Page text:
16 of 16 people found the following review helpful
DBT have raided the archives for this one, resurrecting a bunch of tracks for which earlier releases lacked sufficient space. Since it arrived, I've hardly stopped playing it. Making up for lost time.
The collection bursts into being with the lively George Jones Talkin' Cell Phone Blues, a country-flavoured thrash about the celebrated singer's demise which also serves as a warning to all those budding Jack Bauers amongst you, as Jones wraps his car round a pylon mid cellphone call and rejoins Tammy for another duet. In turns funny and sad, it's a great opener.
The first of four covers follows. Instantly recognisable as a Tom Petty number, Rebels is an angry song about the other side of the Civil War - we have to remember that there was, and probably is, a whole load of justifiable resentment of the northern states in the south which had nothing to do with abolition, and that's what's addressed here. Later on, Tom Hall's Mama Bake A Pie (Daddy Kill a Chicken) is a real lump in the throat number, about a soldier returning home in a wheelchair. Warren Zevon's Play It All Night Long gets an airing towards the end, and like Lucinda Williams covering AC/DC on Little Honey, this one sounds like it was written for the Truckers, famously proud of their Alabama roots, singing an angry, rocking song about their home state. And the closer is Dylan's Like A Rolling Stone, which is well delivered, despite Patterson Hood's opinion that this is the very last Dylan song that should be covered. All the singers get a chance to contribute, including Shonna Tucker, and the song is rounded off with a singalongaBob chorus, with everyone singing together.
TVA, in the great American tradition of turning geography into poetry, is the first reminder of why I miss Jason Isbell. It's a beautifully delivered song featuring dancing raccoons and terrapins, young love, and heartfelt thanks for FDR's TVA. When was the last time you heard a song in praise of an economic rescue package? Reckon there'll ever be a song about Quantitative Easing?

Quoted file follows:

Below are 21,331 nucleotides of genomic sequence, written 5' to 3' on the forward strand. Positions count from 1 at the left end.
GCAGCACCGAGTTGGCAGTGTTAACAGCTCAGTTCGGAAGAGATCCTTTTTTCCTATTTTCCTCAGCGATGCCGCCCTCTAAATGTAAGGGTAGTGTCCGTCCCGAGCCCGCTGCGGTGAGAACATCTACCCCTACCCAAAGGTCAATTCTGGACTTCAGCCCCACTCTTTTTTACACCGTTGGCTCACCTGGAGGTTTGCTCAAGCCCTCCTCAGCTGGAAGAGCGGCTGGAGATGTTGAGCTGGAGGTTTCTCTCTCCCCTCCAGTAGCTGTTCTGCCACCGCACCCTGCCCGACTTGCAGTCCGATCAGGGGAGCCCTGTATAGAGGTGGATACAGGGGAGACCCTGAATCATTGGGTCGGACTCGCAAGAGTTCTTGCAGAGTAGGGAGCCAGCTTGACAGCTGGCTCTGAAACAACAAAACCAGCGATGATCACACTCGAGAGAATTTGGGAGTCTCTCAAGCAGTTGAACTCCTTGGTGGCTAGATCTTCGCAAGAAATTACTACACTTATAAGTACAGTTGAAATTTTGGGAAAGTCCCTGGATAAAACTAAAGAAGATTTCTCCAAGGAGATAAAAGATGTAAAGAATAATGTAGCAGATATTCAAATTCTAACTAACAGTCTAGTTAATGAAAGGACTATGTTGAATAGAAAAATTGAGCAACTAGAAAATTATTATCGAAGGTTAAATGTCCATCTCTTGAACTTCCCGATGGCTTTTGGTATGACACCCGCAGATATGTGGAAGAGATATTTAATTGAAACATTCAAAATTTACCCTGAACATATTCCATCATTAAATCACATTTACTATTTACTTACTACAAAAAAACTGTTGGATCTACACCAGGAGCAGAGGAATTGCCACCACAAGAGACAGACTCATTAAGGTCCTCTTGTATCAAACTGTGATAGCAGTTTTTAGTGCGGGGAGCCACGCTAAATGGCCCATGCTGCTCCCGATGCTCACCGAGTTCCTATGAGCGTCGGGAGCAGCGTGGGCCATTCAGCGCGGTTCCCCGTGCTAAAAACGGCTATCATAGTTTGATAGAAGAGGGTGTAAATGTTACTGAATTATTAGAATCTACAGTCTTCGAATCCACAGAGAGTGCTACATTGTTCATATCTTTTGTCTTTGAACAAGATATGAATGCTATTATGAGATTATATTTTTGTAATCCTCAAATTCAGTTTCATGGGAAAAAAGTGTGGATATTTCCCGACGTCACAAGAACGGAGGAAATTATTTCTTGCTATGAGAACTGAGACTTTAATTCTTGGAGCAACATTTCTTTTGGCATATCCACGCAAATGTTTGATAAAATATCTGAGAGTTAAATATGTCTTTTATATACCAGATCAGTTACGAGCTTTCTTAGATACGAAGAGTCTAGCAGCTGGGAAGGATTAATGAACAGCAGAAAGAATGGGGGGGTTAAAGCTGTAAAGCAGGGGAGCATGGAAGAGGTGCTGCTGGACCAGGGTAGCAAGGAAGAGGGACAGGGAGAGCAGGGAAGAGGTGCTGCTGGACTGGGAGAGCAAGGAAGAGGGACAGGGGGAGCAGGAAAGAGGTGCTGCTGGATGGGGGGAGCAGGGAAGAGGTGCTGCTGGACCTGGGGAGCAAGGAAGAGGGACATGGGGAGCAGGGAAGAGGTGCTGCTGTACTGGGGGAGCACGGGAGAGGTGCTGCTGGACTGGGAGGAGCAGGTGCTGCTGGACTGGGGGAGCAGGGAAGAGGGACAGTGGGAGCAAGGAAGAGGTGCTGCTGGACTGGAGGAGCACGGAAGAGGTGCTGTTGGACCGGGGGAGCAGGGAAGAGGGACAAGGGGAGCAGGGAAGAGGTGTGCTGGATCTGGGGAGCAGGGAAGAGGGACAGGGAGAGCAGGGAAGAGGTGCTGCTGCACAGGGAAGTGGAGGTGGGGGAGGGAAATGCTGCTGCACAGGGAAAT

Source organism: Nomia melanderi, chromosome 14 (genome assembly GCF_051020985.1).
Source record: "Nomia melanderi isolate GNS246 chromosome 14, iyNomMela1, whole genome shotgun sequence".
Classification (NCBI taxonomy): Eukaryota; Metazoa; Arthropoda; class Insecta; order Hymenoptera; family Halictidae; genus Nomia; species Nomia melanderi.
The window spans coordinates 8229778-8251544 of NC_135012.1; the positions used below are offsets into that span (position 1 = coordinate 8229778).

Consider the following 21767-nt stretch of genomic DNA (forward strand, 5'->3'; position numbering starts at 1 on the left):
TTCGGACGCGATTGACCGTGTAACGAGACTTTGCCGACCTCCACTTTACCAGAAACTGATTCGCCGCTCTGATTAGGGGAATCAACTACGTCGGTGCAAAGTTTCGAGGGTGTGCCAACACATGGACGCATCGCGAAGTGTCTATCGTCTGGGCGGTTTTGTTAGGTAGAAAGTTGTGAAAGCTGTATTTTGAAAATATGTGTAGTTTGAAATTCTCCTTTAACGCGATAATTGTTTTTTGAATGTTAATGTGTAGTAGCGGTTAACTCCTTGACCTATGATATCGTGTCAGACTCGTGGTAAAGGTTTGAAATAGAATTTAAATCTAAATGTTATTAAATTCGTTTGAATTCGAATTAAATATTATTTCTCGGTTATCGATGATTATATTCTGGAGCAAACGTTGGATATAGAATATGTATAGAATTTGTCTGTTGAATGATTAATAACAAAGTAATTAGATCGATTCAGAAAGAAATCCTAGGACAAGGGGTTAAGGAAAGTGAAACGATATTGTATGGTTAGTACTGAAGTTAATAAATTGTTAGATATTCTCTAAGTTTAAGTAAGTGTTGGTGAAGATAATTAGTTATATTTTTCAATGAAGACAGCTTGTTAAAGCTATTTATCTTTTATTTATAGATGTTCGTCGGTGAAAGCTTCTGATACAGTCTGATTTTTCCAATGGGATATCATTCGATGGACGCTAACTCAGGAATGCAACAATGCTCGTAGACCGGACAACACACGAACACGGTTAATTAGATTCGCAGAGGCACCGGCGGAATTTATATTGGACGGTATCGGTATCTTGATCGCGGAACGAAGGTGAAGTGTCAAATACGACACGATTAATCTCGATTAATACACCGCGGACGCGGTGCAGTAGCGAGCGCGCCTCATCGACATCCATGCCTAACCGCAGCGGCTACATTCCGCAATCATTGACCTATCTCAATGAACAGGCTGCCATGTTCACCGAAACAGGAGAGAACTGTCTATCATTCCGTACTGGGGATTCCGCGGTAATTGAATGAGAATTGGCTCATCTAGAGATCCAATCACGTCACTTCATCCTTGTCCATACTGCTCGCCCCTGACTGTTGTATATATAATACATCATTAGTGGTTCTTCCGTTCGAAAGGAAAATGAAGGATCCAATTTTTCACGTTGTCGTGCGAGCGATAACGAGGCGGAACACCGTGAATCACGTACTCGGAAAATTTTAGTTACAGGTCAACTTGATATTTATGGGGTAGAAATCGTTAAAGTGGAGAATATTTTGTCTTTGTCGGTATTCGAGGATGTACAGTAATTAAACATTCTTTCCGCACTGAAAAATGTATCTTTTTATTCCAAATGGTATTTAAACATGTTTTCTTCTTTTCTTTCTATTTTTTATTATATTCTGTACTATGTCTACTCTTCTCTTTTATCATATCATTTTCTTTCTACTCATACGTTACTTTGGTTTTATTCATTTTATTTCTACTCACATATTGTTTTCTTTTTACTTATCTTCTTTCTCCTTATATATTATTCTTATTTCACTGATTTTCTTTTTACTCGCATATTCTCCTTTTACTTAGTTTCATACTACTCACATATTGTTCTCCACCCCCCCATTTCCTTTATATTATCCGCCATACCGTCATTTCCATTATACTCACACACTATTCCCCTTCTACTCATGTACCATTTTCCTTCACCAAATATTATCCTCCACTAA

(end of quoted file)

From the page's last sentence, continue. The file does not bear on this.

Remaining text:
The other reminder of Isbell's capabilities, When The Well Runs Dry, also a powerful song, looks like it was inspiration for the picture on the cover, which heralds the welcome return of Wes Reed's zombie art after the hiatus of Live From Austin TX. On the inner fold are shown a variety of Reed's DBT concert posters. To die for. The song and the artwork.
Mrs Claus' Kimono is a piece of Patterson Hood whimsy, a fantasy song by one of Santa's little helpers about a plot to overthrow the corpulent one himself, aided by a Rudolph angry about the man in red's attentions towards a female reindeer named Winona, conveniently, as it happens, as the name comes in handy when Patterson needs to rhyme. Needless to say, the little helper's motivations are purely carnal...
Two gangsta tracks in the middle of the record kick off with an alternate version of Goode's Field Road, one of the highlights from Brighter Than Creation's Dark. This one's great without quite achieving the dark, menacing and funky heights of the original release. The Great Car Dealer War, however, though lacking some of the funk, has all the darkness and menace you could ask for. Definitely one of the standouts, and that's saying something in a crowded field of standouts. And it would make a great movie.
The other two tracks see Cooley taking the lead. Uncle Frank is another classic. When I first heard it I thought it sounded like Springsteen. Second time it didn't. Dunno how that works, but there you go. Little Pony and the Great Big Horse is a kind of youth versus experience fable. Somehow this one doesn't quite work for me as much as the rest, but it's still good. The only one that only gets four out of five, though. Everything else is at about six out of five.